Maybe it was the typical Thursday night crowd, or the fact that I've already seen the production before with the same cast at the same theater with about 95% of the same gags, but it took a little while for it to gather steam and momentum. The start felt slow. But they were up to the wonderful standard I remember by the time they got into the R&J sketch.

When I saw this 2 years ago, I was in the front row, stage right, house left (the "maybe, maybe not" section for those in the know). This time around, I was in one of the box sections on the floor (Section B - "paint an inch thick"). Paul Hester delivers his first lines in the show from the audience. I could hear him just fine in 2007 because of where I was, but was behind him this time and almost completely lost what he was saying. Project, Mr. Hester, so nobody is left out. I know you can do it.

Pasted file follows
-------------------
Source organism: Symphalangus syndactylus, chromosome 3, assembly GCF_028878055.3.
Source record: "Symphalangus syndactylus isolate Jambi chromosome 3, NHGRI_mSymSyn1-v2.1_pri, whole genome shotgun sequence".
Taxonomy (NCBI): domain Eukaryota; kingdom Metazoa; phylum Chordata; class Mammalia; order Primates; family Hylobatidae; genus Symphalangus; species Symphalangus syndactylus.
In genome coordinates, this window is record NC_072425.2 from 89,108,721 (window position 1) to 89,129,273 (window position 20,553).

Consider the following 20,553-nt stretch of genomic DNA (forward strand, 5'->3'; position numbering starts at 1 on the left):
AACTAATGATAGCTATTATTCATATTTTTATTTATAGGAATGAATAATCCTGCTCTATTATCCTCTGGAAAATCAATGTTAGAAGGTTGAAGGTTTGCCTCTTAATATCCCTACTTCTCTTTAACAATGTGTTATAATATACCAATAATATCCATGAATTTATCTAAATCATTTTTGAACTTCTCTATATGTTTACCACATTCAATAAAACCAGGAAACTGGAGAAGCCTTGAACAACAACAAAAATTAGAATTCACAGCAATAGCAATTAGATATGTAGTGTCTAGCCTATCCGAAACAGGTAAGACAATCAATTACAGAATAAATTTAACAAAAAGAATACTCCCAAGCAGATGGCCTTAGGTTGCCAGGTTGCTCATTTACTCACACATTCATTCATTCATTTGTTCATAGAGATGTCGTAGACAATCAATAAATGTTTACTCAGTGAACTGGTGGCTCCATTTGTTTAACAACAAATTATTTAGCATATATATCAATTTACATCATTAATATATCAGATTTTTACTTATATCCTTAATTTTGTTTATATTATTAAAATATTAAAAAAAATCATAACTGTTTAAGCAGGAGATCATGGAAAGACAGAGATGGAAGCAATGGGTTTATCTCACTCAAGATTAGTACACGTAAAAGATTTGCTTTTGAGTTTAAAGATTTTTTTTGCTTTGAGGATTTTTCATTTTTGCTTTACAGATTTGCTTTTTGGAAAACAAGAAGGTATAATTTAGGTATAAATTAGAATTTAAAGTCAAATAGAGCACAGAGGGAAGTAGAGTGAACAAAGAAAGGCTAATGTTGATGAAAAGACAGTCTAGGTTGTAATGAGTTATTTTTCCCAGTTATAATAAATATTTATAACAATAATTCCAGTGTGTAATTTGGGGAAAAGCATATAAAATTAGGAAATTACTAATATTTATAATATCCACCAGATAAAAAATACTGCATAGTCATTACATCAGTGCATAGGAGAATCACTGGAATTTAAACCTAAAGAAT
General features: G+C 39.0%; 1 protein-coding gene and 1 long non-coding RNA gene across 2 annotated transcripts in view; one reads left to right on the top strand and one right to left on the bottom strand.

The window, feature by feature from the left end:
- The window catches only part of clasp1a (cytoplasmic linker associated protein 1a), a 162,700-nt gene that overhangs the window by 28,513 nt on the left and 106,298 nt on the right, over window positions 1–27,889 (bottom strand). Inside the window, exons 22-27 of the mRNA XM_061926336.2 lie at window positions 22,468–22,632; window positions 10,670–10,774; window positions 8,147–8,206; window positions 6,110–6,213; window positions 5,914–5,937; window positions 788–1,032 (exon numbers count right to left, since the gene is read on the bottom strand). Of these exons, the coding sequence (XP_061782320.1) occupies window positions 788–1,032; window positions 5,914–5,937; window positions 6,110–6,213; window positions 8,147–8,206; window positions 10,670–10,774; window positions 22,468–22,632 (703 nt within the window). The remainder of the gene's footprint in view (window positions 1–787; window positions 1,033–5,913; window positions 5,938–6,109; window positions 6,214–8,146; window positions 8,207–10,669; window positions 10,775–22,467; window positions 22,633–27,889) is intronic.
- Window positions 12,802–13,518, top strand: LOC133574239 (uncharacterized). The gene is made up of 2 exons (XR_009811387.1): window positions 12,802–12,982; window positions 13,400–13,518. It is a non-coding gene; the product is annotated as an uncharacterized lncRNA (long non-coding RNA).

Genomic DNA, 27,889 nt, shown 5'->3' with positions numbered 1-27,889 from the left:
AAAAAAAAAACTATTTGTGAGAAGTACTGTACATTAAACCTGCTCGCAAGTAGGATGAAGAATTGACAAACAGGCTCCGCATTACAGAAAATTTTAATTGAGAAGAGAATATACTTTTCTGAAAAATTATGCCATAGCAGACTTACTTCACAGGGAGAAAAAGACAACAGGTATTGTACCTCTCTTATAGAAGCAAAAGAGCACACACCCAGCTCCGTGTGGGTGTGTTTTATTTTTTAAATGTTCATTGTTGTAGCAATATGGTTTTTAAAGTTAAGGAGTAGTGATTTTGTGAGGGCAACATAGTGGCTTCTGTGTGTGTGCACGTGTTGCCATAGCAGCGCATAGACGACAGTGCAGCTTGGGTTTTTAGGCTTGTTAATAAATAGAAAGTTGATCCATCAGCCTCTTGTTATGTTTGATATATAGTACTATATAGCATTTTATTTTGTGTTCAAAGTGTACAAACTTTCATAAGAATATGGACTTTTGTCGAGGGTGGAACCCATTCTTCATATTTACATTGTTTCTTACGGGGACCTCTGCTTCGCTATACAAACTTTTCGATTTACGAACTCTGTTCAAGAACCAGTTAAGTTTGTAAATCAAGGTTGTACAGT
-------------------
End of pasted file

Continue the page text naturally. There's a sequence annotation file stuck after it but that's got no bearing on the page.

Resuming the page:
Overall, this was consistently as good as the last time, with an impressive amount of talent and energy from all 3 men. My favorite bits were the Othello rap and the MacB*** part (though Tony Brown has been misquoting Fat Bastard. The accurate line is "I'm dead sexy," not "damn sexy" as Tony's been saying.)

This show was certainly good enough to recommend, and I'll see it again if they do it again, but next time I'll try to go on a night with a larger and livelier crowd, because they really are an extra character in a show like this. [POST A COMMENT REGARDING THIS REVIEW]